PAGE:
Episode

Inside Health

BBC Radio 4

Health

Dr Mark Porter demystifies health issues, separating fact from fiction and bringing clarity to conflicting health advice, with the help of regular contributor GP Margaret McCartney

Website

GI bleeds, pregnancy and working, frozen shoulder, patient surveys

July 3rd, 2012

Episode 99 of 329 episodes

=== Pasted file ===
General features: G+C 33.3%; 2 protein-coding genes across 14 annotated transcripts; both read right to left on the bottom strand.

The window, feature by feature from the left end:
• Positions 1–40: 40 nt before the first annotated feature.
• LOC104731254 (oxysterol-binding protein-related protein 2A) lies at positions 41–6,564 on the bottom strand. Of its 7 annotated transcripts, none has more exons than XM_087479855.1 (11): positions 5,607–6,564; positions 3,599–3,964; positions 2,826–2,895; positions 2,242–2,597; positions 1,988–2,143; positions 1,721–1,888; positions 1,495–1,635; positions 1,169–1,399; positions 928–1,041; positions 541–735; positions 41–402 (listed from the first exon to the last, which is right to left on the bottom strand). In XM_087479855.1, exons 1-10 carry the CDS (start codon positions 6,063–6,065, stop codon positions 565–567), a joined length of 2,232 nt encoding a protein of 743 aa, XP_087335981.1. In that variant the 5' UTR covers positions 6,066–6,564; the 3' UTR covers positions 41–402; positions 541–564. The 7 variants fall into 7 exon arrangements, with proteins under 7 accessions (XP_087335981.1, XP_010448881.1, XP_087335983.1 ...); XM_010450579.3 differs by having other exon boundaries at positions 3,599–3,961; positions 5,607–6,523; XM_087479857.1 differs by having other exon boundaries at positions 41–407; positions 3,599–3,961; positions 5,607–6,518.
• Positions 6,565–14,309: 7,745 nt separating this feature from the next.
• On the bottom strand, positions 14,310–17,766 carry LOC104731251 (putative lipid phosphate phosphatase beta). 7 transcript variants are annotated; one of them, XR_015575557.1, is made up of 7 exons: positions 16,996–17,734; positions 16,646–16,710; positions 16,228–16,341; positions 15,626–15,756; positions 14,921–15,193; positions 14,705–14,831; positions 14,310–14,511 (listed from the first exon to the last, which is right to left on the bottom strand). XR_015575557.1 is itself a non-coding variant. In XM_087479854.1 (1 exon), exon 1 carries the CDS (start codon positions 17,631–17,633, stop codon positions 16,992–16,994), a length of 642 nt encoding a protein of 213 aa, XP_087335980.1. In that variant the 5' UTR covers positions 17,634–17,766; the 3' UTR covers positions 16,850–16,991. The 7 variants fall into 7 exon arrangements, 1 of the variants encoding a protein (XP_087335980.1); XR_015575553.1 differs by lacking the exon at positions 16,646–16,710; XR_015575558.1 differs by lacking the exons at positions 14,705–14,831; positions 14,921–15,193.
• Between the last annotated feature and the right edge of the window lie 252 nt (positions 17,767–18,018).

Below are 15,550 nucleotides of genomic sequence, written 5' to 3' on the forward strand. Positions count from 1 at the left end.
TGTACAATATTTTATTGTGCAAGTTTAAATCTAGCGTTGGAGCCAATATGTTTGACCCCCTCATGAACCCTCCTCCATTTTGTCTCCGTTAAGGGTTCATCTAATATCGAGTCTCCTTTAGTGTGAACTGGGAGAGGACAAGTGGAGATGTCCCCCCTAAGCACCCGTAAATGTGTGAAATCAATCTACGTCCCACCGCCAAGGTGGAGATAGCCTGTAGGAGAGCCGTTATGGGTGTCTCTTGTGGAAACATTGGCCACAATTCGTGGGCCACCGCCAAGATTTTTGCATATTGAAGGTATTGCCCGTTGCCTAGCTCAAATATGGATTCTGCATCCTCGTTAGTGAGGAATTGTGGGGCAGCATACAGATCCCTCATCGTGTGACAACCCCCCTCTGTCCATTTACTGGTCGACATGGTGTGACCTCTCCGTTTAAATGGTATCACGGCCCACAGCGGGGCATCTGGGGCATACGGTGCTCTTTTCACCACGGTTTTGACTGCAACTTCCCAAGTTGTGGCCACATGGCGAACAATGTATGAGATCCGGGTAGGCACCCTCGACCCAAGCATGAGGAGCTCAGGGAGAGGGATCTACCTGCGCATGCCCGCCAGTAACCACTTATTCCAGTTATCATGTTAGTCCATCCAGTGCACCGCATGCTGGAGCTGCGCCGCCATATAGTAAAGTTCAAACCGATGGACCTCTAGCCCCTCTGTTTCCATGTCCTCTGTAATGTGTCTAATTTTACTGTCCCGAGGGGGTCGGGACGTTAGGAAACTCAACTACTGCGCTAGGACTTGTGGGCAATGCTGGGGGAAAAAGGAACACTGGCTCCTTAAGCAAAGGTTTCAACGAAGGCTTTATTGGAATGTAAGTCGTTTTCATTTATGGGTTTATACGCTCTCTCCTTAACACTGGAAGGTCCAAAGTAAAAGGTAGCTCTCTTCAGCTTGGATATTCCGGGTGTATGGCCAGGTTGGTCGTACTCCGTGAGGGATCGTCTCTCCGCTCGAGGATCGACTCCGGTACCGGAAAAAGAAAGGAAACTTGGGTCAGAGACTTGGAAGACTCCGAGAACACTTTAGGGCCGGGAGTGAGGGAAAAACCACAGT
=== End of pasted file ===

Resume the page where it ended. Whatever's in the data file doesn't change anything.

50,000 people end up in hospital every year in the UK because of bleeding from the top end of the gut - an upper gastrointestinal bleed. Around 1 in 10 of them will die. Gastrointestinal or GI bleeds are often due to ulcers - a side effect of taking aspirin and other non-steroidal anti-inflammatory drugs like ibuprofen and diclofenac. The bleeding can occur in the gullet, stomach or the first part of the intestine, the duodenum. Other causes include cancers and liver disease. The location of the bleed can be pinpointed by using an endoscope - a camera to look inside the gut - and treatments include stopping the bleeding with clips, heat or injections of adrenalin. The National Institute for Health and Clinical Excellence hopes to change that with new guidelines on managing GI bleeds - guidelines which, as of last month, hospitals in England, Wales and Northern Ireland will be expected to follow. Scotland has had similar guidance in place for the last few years. David Patch is a Consultant Hepatologist at the Royal Free Hospital in London and has a special interest in this type of bleeding. He says that patients whose needs cannot be met at smaller hospitals should be transferred to specialist units where they can be treated promptly. Tariq Iqbal who's a consultant gastroenterologist at the University of Birmingham is evaluating a new kind of treatment called Hemospray. This is a powder that can sprayed over the bleeding area to stop or slow any bleeding by accelerating the natural clotting process. New research appears to show that standing at work for long periods in pregnancy can affect the unborn child. Research in the journal Occupational and Environmental Medicine, followed 4,680 mothers throughout their pregnancies. Some of the women had jobs where they were on their feet a lot - such as hairdressing, sales and working with toddlers. Women who stood for a long time had babies with smaller heads. It's thought that standing for long periods of time causes blood to "pool" in the legs, limiting the blood supply to the rest of the body including the uterus and therefore the developing foetus. The study also showed that working up to 36 weeks of pregnancy had no impact on birth weight, size or prematurity. Previous studies have shown that heavy lifting increased the risk of babies being born early - but this study showed no such link. Many people with pain and stiffness in the shoulder are told they have a frozen shoulder. But the label is often incorrect as a truly frozen shoulder means restricted movement in all directions, accompanied by pain. It's not known what causes it but it is commoner in people with diabetes. During the very painful initial phase it's best to rest the shoulder and use analgesia to help relieve the pain, especially at night time when it can be at its worst. TENS and acupuncture can help sometimes. The tissues in the shoulder "capsule" appear to be thickened and rubbery - and some relief can be gained from surgery, to let the shoulder move more freely. If left alone about half of patients still have discomfort after 7 years - so the common belief that it lasts 2 years is a myth. As the pain starts to recede physiotherapy can be helpful and if there is inflammation - eg with calcified tendonitis - then steroid injections can relieve pain. Producer: Paula McGrath.

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